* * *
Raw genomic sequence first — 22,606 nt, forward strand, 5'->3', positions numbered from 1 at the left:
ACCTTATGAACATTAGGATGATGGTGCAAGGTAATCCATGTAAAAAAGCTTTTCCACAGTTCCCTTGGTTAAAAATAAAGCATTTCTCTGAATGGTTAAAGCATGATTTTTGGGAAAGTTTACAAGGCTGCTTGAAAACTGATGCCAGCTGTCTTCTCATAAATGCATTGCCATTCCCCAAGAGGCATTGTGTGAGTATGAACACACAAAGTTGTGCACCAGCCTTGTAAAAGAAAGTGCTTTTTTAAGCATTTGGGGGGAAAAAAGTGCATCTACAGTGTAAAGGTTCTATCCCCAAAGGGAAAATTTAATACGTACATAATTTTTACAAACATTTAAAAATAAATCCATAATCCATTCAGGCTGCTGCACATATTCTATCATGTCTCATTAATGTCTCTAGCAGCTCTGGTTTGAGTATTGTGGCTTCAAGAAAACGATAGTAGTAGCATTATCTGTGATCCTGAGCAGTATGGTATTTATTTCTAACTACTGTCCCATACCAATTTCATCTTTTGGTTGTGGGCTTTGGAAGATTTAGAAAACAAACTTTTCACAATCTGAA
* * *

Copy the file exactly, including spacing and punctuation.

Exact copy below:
Raw genomic sequence first — 22,606 nt, forward strand, 5'->3', positions numbered from 1 at the left:
ACCTTATGAACATTAGGATGATGGTGCAAGGTAATCCATGTAAAAAAGCTTTTCCACAGTTCCCTTGGTTAAAAATAAAGCATTTCTCTGAATGGTTAAAGCATGATTTTTGGGAAAGTTTACAAGGCTGCTTGAAAACTGATGCCAGCTGTCTTCTCATAAATGCATTGCCATTCCCCAAGAGGCATTGTGTGAGTATGAACACACAAAGTTGTGCACCAGCCTTGTAAAAGAAAGTGCTTTTTTAAGCATTTGGGGGGAAAAAAGTGCATCTACAGTGTAAAGGTTCTATCCCCAAAGGGAAAATTTAATACGTACATAATTTTTACAAACATTTAAAAATAAATCCATAATCCATTCAGGCTGCTGCACATATTCTATCATGTCTCATTAATGTCTCTAGCAGCTCTGGTTTGAGTATTGTGGCTTCAAGAAAACGATAGTAGTAGCATTATCTGTGATCCTGAGCAGTATGGTATTTATTTCTAACTACTGTCCCATACCAATTTCATCTTTTGGTTGTGGGCTTTGGAAGATTTAGAAAACAAACTTTTCACAATCTGAA